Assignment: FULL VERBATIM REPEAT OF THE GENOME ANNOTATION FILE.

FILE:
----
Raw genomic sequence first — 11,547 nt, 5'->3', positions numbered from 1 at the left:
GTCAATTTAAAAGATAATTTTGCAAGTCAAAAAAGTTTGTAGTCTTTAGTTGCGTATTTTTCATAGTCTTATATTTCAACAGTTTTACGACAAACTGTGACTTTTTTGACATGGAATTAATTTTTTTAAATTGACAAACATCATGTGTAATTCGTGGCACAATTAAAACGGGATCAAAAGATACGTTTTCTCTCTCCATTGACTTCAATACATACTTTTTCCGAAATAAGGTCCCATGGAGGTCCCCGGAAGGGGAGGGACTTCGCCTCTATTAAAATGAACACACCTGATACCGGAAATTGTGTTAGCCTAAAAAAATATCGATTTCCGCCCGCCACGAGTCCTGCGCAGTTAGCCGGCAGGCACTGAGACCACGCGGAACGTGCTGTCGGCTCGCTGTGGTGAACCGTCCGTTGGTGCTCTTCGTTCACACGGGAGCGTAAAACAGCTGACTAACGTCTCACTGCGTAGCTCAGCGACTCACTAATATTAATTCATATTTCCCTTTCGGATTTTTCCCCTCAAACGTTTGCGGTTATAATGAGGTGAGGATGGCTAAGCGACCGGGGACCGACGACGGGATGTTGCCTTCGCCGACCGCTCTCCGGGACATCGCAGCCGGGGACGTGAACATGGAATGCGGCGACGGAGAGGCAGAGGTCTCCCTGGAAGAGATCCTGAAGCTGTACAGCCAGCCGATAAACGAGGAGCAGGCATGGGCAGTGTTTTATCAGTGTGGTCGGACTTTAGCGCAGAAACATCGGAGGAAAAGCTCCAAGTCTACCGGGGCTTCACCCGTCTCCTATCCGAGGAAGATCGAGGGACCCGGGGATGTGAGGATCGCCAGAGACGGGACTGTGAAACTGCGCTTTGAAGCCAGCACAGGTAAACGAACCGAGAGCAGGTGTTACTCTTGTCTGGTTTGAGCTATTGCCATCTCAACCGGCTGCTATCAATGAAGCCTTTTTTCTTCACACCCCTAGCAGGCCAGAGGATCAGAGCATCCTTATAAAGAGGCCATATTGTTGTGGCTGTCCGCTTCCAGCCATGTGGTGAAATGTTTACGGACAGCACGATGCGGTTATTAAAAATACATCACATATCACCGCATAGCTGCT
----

Raw genomic sequence first — 11,547 nt, 5'->3', positions numbered from 1 at the left:
GTCAATTTAAAAGATAATTTTGCAAGTCAAAAAAGTTTGTAGTCTTTAGTTGCGTATTTTTCATAGTCTTATATTTCAACAGTTTTACGACAAACTGTGACTTTTTTGACATGGAATTAATTTTTTTAAATTGACAAACATCATGTGTAATTCGTGGCACAATTAAAACGGGATCAAAAGATACGTTTTCTCTCTCCATTGACTTCAATACATACTTTTTCCGAAATAAGGTCCCATGGAGGTCCCCGGAAGGGGAGGGACTTCGCCTCTATTAAAATGAACACACCTGATACCGGAAATTGTGTTAGCCTAAAAAAATATCGATTTCCGCCCGCCACGAGTCCTGCGCAGTTAGCCGGCAGGCACTGAGACCACGCGGAACGTGCTGTCGGCTCGCTGTGGTGAACCGTCCGTTGGTGCTCTTCGTTCACACGGGAGCGTAAAACAGCTGACTAACGTCTCACTGCGTAGCTCAGCGACTCACTAATATTAATTCATATTTCCCTTTCGGATTTTTCCCCTCAAACGTTTGCGGTTATAATGAGGTGAGGATGGCTAAGCGACCGGGGACCGACGACGGGATGTTGCCTTCGCCGACCGCTCTCCGGGACATCGCAGCCGGGGACGTGAACATGGAATGCGGCGACGGAGAGGCAGAGGTCTCCCTGGAAGAGATCCTGAAGCTGTACAGCCAGCCGATAAACGAGGAGCAGGCATGGGCAGTGTTTTATCAGTGTGGTCGGACTTTAGCGCAGAAACATCGGAGGAAAAGCTCCAAGTCTACCGGGGCTTCACCCGTCTCCTATCCGAGGAAGATCGAGGGACCCGGGGATGTGAGGATCGCCAGAGACGGGACTGTGAAACTGCGCTTTGAAGCCAGCACAGGTAAACGAACCGAGAGCAGGTGTTACTCTTGTCTGGTTTGAGCTATTGCCATCTCAACCGGCTGCTATCAATGAAGCCTTTTTTCTTCACACCCCTAGCAGGCCAGAGGATCAGAGCATCCTTATAAAGAGGCCATATTGTTGTGGCTGTCCGCTTCCAGCCATGTGGTGAAATGTTTACGGACAGCACGATGCGGTTATTAAAAATACATCACATATCACCGCATAGCTGCT